Thursday, December 9, 2010

Unspoken Words: When Shame brings Perspective & Renewed Gratitude

This autism journey never stops lifting me up. Once again, I unknowingly moved through my sadness to a place better than I had ever been before.

In the 10 years since Nicky's diagnosis family and friends have lost loved ones, sisters, brothers, cousins, aunts, fathers, mothers, husbands, parents and even children. Hidden beneath my deep and genuine sadness for their loss, was a silent voice that felt they were better off than I was. As painful as their loss was, a part of me thought; at least it was over, they would recover, move on, get stronger, reach acceptance and go on to be happy again. On the other hand, I didn't see that for me.

My loss, the loss of my son's future, the loss of typical life expectations and joys that all parents expect to have as their children grow; revisit me over and over with every milestone, we so easily take for granted.  I thought, he's alive but we're not living the "normal" life we expected or he deserved. Everything from play-dates, dating, going to parties or college, getting his heart broken, going to the prom, fun memories of childhood, having "the talk", planning his marriage, becoming a grand parent,  are no longer experiences to anticipate they're only messengers of repeating grief.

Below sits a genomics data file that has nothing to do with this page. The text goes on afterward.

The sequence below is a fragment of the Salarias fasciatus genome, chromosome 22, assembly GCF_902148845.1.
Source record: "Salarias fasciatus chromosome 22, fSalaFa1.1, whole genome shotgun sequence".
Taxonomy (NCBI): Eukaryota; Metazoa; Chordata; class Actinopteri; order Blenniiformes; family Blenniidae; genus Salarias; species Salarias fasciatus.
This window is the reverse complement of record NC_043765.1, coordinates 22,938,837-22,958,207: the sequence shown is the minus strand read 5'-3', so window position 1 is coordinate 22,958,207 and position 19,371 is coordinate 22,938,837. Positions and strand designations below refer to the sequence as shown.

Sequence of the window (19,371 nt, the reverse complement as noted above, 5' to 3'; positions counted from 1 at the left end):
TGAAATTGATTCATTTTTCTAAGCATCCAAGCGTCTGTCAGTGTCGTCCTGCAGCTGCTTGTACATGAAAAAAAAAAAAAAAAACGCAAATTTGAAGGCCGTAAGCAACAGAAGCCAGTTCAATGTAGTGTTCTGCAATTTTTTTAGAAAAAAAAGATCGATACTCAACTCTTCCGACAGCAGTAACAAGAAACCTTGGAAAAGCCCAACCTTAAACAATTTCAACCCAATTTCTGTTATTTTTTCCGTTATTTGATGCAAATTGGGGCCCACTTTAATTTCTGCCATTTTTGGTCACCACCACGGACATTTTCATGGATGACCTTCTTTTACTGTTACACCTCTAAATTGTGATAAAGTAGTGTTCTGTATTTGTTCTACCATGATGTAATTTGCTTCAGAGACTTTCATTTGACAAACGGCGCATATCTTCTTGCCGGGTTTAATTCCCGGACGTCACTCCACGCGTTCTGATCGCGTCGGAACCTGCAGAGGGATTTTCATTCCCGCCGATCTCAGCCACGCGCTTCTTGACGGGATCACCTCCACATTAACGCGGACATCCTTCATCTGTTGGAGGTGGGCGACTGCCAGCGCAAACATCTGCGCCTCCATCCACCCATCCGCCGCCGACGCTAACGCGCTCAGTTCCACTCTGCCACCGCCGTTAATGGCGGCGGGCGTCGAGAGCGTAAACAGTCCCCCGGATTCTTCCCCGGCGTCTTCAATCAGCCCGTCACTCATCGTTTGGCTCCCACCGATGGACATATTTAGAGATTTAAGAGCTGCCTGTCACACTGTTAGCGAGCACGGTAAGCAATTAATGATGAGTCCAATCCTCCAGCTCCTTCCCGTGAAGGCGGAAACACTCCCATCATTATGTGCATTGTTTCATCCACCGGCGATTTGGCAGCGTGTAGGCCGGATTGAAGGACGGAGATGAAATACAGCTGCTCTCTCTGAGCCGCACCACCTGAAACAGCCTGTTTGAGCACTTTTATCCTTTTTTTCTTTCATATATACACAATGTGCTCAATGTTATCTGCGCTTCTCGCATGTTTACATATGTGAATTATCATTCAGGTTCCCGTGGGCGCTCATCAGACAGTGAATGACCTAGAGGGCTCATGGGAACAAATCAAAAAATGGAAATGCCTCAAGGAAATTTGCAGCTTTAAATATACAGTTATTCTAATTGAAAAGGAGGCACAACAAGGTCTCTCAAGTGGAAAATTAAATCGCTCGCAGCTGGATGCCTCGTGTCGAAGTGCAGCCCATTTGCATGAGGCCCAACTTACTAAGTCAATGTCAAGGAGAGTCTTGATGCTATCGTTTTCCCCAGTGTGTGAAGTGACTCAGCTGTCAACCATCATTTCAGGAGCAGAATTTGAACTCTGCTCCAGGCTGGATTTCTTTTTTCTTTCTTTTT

This thought lived buried in the back of my mind as having some truth until Nicky had his first Grand Mal seizure, after which his little body laid totally still and I thought he was dead. In that inconceivable moment the choice between living with autism or NOT, didn't exist. I only wanted Nicky to be here. The notion that I would go on, get stronger, be happy again  was born out of grief not reality.  My family, friends who have lost a loved one are not better off, and I'm ashamed of my misguided conclusion. In my pain I lost touch with all I had to be grateful for, making it possible for me to compare my pain to a loss, I had not suffered!

Nicky for all his challenges by the grace of God is here and I'm here. I get to see him every day. Clearly not seeing him - no matter what loses we suffer, what sacrifices we make, what crappy stuff living with autism may dish out one day after another - it would not be better. We have the possibility of tomorrow.

No, is not the life I expected, and I wonder who's life is?  There are challenges that I could have never imagined, and thats just "What is". So now with a renewed determination I thank God that he's here. I thank God for all the joy he brings to me and others. I thank God for the better person he is forcing me to become.  I thank God for giving me enough love to share,  and the strength to help my son. I thank God for every minute he let's us share and I intend to grab the most of them and I apologize for thinking I understood, when I did not.


  1. Reconciliation is hard but not the answer. I think too many of us try very hard to reconcile ourselves to whatever sad situation in which we find ourselves. I think, frankly, it is a waste of energy. In addition, it very probably only adds to our unhappiness. Am so glad you have found another approach!